An ancient Herculaneum scroll discovered in the Villa of the Papyri has been found to have been written in metallic ink, hundreds of years before this was thought to have been commonly used in Greek and Latin writings. The papyrus, which dates to the middle of the first century AD, has the potential to help scientists decipher many currently unread scrolls, offering a new insight on this period of history.
Herculaneum, a richer town than nearby Pompeii, was completely destroyed by the eruption of Mount Vesuvius in 79AD, buried under around 30m of volcanic ash. The Villa dei Papiri was first excavated in the 1700s and has since resulted in the discovery of over 1,800 papyrus scrolls.
The development of writing is crucial to the development of Western civilisation. Capital letters, for example, started off in Greek manuscripts, moved into Latin then became a characteristic of all languages based on Roman scripts. The ink used and the material written on also serves to give an insight into how civilisations recorded their history.
A team of Italian and French researchers were examining two scrolls carbonised by the eruption. Their study, published in the journal PNAS, examined the ink used to write it, as well as the way in which it was penned.
It was thought ancient scrolls, particularly Greek and Latin manuscripts, were mostly written in carbon-based ink on papyri until the fourth century AD. The fibrous structure of the paper allowed scribes to discard ruling lines. The metallic ink was believed to have come in with the advent of parchment a few hundred years later.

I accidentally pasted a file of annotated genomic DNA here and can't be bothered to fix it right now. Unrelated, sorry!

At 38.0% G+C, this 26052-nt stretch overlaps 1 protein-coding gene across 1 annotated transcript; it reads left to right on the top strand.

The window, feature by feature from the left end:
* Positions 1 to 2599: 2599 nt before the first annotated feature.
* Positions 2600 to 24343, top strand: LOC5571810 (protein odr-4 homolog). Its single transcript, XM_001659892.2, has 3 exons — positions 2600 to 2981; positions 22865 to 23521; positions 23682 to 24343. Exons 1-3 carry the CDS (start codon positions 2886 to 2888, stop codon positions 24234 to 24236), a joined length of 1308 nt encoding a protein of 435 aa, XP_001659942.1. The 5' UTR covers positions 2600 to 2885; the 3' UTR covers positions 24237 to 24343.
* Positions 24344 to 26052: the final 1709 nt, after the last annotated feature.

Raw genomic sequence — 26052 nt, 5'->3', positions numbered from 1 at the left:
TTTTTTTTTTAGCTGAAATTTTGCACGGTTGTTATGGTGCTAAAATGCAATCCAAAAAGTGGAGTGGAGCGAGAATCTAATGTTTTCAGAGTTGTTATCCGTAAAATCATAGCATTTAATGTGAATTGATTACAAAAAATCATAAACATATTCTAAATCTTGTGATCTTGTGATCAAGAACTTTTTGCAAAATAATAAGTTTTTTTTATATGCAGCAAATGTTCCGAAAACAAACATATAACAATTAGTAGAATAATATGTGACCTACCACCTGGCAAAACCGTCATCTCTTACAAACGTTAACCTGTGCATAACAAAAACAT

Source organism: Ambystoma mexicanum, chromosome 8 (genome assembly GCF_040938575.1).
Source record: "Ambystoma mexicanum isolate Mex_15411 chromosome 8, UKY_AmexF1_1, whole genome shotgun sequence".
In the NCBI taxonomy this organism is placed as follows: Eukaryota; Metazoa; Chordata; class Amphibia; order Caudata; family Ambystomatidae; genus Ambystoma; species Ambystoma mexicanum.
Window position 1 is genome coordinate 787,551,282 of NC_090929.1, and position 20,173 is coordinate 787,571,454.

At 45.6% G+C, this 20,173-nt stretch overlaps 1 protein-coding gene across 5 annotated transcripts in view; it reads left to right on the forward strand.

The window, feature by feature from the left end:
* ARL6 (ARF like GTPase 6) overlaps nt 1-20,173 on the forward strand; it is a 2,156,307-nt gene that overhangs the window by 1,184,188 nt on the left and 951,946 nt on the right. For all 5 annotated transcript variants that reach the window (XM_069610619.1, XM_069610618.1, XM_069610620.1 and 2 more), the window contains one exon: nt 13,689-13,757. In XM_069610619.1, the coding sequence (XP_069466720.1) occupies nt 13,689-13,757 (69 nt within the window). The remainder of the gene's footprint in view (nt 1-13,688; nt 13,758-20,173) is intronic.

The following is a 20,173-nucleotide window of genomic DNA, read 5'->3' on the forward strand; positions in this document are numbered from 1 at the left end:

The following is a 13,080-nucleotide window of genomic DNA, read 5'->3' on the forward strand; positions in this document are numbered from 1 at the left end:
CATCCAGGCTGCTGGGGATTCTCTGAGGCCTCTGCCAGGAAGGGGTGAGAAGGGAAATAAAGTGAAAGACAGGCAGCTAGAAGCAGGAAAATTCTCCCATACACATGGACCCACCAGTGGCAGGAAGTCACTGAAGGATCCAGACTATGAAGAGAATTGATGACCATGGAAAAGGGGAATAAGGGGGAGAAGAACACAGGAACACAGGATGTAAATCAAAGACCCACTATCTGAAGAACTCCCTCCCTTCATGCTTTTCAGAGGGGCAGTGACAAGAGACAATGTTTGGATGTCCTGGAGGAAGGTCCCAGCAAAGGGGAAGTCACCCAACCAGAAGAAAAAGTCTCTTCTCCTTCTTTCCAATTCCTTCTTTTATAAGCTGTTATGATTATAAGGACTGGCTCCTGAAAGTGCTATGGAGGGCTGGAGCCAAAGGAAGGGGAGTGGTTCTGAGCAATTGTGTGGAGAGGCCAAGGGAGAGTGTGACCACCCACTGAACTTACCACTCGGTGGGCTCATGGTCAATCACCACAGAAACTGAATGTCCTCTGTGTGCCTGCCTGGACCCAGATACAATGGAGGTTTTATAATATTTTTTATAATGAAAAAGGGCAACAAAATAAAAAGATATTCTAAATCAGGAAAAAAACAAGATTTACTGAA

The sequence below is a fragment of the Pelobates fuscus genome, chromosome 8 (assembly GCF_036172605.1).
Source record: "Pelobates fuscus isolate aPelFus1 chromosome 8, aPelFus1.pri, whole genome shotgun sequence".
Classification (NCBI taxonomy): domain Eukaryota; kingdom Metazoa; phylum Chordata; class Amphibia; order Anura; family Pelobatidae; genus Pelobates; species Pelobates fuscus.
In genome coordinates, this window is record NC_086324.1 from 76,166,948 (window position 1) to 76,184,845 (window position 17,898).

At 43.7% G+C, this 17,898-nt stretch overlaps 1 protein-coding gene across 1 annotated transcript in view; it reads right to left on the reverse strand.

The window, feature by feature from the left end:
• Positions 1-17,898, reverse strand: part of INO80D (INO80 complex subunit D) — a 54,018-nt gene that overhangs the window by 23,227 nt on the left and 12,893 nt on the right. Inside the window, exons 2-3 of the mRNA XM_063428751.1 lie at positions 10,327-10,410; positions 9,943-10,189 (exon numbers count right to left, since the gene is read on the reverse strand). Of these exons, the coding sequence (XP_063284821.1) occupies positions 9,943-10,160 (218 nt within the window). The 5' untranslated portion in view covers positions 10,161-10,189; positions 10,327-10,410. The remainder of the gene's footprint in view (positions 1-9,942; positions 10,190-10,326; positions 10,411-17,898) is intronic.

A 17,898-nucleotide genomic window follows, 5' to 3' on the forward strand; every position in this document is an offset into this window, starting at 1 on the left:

Using an X-ray based method, the scientists chemically analysed the almost invisible inscriptions. They found high lead concentrations, suggesting the use of ink that contained lead. They ruled out the possibility of contamination over the last 2,000 years, to conclude lead was intentionally used. "The metal found in these fragments deeply modifies our knowledge of Greek and Latin writing in antiquity," they wrote.
Further to this, the scientists say the find will allow other, unread texts to be deciphered using computed tomography. Study author Vito Mocella, from the National Research Council in Naples, told IBTimes UK that because lead is a heavy material, it absorbs X-rays far more than materials like carbon. This could mean the contrast of the letters could be "greatly improved", making them more readable.
"In classic Greco-Latin period, the metallic ink was used, even if we cannot say how it was frequently," Mocella said. "It could help the deciphering of other scrolls, because we know that maybe the lead is inside, helping the x-ray techniques."
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